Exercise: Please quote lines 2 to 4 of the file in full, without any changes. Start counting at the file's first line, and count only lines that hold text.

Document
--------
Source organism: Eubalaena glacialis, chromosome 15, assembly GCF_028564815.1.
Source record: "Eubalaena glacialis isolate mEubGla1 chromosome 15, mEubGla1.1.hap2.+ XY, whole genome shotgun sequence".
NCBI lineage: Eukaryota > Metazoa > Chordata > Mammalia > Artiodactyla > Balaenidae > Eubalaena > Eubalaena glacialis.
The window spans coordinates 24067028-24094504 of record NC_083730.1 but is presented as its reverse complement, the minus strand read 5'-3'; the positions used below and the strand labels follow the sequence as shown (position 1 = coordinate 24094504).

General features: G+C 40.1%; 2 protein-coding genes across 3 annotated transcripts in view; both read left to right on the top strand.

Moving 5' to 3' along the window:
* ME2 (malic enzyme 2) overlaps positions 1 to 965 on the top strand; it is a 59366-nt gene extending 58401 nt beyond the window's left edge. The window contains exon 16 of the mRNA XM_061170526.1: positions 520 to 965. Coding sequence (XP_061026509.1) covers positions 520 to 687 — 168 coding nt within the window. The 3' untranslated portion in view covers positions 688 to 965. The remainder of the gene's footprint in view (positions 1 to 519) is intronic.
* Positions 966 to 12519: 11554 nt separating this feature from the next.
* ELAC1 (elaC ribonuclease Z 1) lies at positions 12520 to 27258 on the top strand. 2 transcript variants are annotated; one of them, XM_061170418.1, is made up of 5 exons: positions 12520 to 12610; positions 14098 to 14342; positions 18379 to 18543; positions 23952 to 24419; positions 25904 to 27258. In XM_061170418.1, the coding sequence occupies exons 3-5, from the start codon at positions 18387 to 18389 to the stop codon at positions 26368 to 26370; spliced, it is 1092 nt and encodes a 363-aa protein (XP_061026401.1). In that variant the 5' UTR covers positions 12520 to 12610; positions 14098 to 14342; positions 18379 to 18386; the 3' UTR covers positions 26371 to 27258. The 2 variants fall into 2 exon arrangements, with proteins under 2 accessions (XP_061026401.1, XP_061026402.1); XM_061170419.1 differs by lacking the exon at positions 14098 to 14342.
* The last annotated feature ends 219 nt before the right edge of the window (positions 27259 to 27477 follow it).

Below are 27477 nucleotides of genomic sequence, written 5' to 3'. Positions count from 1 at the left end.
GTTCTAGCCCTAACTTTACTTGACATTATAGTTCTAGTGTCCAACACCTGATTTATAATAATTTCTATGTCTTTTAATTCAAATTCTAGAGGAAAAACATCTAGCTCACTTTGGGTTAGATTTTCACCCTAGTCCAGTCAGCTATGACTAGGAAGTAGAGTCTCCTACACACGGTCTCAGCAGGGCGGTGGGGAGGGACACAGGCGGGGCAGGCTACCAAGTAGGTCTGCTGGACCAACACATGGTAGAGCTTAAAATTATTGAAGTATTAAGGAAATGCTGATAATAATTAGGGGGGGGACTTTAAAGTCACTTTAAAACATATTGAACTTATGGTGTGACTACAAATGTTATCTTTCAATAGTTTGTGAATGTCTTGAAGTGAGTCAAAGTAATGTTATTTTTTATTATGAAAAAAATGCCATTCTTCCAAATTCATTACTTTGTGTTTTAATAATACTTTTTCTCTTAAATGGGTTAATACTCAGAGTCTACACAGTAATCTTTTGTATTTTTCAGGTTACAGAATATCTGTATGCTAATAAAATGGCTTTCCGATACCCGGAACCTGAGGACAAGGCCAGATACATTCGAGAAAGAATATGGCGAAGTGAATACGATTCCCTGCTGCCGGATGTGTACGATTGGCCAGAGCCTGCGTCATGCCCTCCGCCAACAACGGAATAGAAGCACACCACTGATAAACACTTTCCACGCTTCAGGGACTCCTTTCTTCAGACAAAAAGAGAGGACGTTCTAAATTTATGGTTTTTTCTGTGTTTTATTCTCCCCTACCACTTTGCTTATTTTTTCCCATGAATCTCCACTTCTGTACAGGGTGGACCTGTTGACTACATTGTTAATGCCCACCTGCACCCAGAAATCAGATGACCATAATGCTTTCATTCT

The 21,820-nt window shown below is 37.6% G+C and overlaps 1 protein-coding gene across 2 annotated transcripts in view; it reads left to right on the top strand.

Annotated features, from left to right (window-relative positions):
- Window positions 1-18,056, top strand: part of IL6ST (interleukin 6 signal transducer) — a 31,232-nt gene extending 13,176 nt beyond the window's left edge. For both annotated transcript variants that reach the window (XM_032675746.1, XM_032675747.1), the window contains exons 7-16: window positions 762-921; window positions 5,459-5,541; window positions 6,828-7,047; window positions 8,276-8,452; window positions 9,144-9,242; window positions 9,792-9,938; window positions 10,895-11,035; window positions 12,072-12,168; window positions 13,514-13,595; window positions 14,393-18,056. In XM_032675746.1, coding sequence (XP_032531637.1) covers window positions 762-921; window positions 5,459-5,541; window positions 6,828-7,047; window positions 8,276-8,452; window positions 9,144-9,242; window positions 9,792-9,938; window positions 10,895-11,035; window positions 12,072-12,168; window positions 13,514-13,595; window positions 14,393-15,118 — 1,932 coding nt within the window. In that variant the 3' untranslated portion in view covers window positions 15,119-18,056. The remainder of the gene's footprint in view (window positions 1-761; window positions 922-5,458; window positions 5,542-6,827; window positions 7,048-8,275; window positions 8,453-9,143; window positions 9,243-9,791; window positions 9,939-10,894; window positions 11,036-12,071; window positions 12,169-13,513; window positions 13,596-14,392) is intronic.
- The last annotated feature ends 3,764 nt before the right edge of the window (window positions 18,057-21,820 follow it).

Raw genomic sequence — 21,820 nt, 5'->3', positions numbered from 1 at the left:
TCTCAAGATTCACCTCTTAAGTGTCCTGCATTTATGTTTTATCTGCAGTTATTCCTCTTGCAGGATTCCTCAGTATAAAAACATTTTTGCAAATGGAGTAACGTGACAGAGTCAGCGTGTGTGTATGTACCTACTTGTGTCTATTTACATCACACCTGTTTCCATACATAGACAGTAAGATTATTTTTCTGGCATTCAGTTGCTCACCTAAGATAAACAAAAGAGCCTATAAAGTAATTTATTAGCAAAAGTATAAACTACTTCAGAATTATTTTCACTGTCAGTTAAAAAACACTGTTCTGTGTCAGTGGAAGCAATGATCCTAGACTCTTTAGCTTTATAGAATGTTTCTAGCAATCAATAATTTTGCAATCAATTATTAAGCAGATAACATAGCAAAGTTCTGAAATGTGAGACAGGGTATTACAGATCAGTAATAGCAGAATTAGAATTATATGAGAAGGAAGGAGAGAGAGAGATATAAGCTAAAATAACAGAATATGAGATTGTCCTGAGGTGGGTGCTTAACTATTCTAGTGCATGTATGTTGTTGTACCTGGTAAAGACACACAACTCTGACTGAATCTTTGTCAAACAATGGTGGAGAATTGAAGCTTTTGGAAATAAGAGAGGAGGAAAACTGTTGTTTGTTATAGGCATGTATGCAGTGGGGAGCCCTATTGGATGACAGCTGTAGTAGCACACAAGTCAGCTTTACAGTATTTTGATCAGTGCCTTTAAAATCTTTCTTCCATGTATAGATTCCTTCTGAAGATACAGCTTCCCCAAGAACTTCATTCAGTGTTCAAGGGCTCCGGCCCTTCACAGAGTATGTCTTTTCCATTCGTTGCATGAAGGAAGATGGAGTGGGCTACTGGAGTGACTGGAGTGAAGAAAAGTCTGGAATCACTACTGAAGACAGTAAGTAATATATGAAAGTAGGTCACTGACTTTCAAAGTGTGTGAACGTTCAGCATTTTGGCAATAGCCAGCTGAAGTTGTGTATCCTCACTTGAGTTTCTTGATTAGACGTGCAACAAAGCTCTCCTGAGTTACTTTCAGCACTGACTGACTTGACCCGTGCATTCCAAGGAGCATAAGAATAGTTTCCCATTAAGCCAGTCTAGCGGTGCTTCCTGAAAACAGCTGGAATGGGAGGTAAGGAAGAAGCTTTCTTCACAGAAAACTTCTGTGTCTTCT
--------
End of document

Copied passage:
Source record: "Eubalaena glacialis isolate mEubGla1 chromosome 15, mEubGla1.1.hap2.+ XY, whole genome shotgun sequence".
NCBI lineage: Eukaryota > Metazoa > Chordata > Mammalia > Artiodactyla > Balaenidae > Eubalaena > Eubalaena glacialis.
The window spans coordinates 24067028-24094504 of record NC_083730.1 but is presented as its reverse complement, the minus strand read 5'-3'; the positions used below and the strand labels follow the sequence as shown (position 1 = coordinate 24094504).